/* Copyright 2019 Google LLC. All Rights Reserved. | |

Licensed under the Apache License, Version 2.0 (the "License"); | |

you may not use this file except in compliance with the License. | |

You may obtain a copy of the License at | |

http://www.apache.org/licenses/LICENSE-2.0 | |

Unless required by applicable law or agreed to in writing, software | |

distributed under the License is distributed on an "AS IS" BASIS, | |

WITHOUT WARRANTIES OR CONDITIONS OF ANY KIND, either express or implied. | |

See the License for the specific language governing permissions and | |

limitations under the License. | |

==============================================================================*/ | |

// # What is "packing"? | |

// | |

// Before feeding data to the gemm kernels (the parts of Ruy that do lots | |

// of multiply-add operations), Ruy first performs a data transformation (which | |

// we call "packing") on the input matrices. This transformation has two main | |

// goals: | |

// - rearrange data into blocks that are a convenient size/layout for the gemm | |

// kernels to consume. This helps make the memory access pattern of the gemm | |

// kernel simpler and more contiguous, and puts the data in a layout most | |

// convenient for specific arithmetic instructions in the gemm kernel. | |

// - compute row/column sums needed for handling quantization with non-symmetric | |

// zero points. | |

// | |

// # Simplified algorithmic analysis of packing | |

// | |

// Packing is a relatively simple transformation which does a small constant | |

// amount of work on each element of an input matrix, and hence for an NxM | |

// matrix performs O(N*M) work. If N and M are of the same order, then this is | |

// O(N^2) work. | |

// | |

// A NxKxM matrix multiplication requires N*K*M multiply-accumulate operations. | |

// Note that if N, K, and M are all the same order, then the number of | |

// multiply-accumulate operations is O(N^3). | |

// | |

// Thus, the O(N^2) cost of packing is small compared to the O(N^3) work, in the | |

// case of all dimensions being roughly the same order. | |

// | |

// # Packing cost can be significant | |

// | |

// When matrix * matrix multiplications begin to look more like matrix * vector | |

// multiplications, packing cost can become significant. We sometimes call these | |

// cases "gemv-like". | |

// | |

// Continuing the algorithmic analysis above, if we consider a case where an | |

// NxKxM matrix multiplication has either N = O(1) or M = O(1), then the | |

// situation is different. In this case, the multiply-accumulate work is only | |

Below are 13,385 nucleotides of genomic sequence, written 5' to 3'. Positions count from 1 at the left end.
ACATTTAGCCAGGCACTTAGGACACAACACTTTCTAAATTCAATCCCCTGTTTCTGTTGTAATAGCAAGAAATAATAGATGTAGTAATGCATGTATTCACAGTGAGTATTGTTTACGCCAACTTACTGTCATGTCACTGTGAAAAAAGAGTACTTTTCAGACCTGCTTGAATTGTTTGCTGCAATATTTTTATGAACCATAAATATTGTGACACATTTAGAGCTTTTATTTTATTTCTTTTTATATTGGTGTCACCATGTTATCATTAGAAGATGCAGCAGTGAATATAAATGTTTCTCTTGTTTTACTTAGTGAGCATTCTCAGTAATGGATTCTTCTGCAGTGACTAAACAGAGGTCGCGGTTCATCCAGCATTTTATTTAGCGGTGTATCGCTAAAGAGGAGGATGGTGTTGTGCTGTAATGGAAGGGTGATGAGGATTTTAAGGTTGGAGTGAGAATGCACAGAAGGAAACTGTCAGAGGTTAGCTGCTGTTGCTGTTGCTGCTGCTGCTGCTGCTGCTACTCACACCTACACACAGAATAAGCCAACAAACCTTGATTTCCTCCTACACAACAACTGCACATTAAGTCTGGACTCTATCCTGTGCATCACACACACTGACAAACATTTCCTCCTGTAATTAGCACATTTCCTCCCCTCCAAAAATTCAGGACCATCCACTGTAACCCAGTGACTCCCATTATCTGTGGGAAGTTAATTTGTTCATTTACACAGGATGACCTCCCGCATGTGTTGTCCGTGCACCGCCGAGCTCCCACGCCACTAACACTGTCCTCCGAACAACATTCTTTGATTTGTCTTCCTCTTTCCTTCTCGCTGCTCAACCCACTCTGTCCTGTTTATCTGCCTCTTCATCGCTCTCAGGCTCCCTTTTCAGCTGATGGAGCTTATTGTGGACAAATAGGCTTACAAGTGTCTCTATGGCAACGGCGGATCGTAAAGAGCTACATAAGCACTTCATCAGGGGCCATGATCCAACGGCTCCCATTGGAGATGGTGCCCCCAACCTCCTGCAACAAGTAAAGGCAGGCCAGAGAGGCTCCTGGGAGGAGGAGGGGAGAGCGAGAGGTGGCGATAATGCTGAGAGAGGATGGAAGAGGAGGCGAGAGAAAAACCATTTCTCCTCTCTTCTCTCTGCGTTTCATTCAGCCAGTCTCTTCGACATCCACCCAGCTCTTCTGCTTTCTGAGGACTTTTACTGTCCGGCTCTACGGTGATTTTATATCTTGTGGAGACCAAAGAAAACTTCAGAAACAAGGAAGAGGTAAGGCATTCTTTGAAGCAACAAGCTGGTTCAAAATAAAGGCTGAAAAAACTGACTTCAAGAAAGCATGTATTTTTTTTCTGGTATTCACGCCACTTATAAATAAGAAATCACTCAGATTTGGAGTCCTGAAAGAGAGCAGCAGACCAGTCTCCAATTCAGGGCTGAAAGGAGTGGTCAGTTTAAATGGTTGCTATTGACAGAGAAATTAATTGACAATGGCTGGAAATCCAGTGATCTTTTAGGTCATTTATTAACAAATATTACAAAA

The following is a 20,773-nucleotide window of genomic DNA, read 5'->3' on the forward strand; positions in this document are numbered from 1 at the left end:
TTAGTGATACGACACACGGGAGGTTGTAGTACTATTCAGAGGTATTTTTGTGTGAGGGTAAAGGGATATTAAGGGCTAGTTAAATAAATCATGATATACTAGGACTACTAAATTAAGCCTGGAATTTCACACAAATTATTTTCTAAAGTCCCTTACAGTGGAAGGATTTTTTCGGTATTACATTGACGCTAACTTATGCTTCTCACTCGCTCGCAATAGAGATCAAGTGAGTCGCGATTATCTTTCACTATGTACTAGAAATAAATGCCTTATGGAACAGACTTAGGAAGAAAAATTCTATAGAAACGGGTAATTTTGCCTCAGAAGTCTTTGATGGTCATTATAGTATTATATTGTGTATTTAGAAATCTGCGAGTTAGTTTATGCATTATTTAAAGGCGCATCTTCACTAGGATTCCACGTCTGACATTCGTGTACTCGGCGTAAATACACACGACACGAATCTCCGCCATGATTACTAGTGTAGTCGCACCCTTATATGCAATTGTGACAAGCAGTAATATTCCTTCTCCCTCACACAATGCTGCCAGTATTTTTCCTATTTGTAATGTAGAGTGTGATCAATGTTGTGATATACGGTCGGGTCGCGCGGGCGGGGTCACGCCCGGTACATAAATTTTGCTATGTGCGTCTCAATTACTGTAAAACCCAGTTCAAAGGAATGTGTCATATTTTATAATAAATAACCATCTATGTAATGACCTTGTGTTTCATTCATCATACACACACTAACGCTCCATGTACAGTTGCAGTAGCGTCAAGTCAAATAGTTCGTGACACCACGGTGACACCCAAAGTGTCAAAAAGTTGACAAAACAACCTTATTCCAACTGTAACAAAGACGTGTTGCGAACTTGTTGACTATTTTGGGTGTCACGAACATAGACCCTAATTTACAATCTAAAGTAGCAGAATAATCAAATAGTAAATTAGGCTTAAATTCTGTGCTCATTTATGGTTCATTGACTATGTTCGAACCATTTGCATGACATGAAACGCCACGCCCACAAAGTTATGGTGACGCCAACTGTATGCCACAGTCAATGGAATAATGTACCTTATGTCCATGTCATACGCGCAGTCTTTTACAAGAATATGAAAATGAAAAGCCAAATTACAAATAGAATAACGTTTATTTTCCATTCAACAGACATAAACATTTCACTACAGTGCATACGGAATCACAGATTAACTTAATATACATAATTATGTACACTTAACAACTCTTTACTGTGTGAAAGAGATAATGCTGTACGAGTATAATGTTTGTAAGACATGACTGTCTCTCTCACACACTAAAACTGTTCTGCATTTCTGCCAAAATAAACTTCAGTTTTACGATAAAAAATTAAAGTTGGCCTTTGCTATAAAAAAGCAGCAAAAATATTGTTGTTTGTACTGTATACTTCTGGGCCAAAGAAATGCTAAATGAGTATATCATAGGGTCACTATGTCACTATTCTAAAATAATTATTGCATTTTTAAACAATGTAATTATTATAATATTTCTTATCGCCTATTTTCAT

// quadratic, so the quadratic cost of packing can be come significant. | |

// | |

// Another way to say this is that the cost of packing an input matrix (either | |

// the LHS or RHS) is amortized across the non-depth dimension of the opposite | |

// input matrix. Thus, when the LHS has very few rows or the RHS has very few | |

// columns, the cost of packing the opposite input matrix can become | |

// significant. | |

// | |

// As a rough rule of thumb, the cost of packing starts to become significant | |

// when either N or M is below 32 (and other dimensions are hundreds), with very | |

// significant packing costs at 8 or below. This varies by data type, Path, and | |

// tuning, so these numbers are only rough guides. | |

// | |

// One practical use case that is affected by this is inference of | |

// fully connected neural network layers with a low batch size. The weight | |

// matrix (which is a constant for inference) is the one affected by significant | |

// packing cost. | |

// | |

// Ruy has an optional feature, accessed by Matrix::set_cache_policy(), to | |

// cache the packed forms of constant matrices. | |

// | |

// # Implementation notes | |

// | |

// Ruy's packing routines always operate on a range of columns and can be | |

// applied to either the LHS or RHS. This is possible because Ruy internally | |

// implements a TrMul, so the accumulation along depth is done along columns of | |

// both the LHS and RHS (whereas for a normal Mul the accumulation along depth | |

// for the LHS is along rows). As another example, we are always computing | |

// column sums for quantization (and never row sums, since the LHS is | |

// transposed). | |

#ifndef RUY_RUY_PACK_H_ | |

#define RUY_RUY_PACK_H_ | |

#include "ruy/platform.h" | |

// IWYU pragma: begin_exports | |

#if RUY_PLATFORM_NEON | |

#include "ruy/pack_arm.h" | |

#elif RUY_PLATFORM_X86 | |

#include "ruy/pack_x86.h" | |

#else | |

#include "ruy/pack_common.h" | |

#endif | |

// IWYU pragma: end_exports | |

#endif // RUY_RUY_PACK_H_ |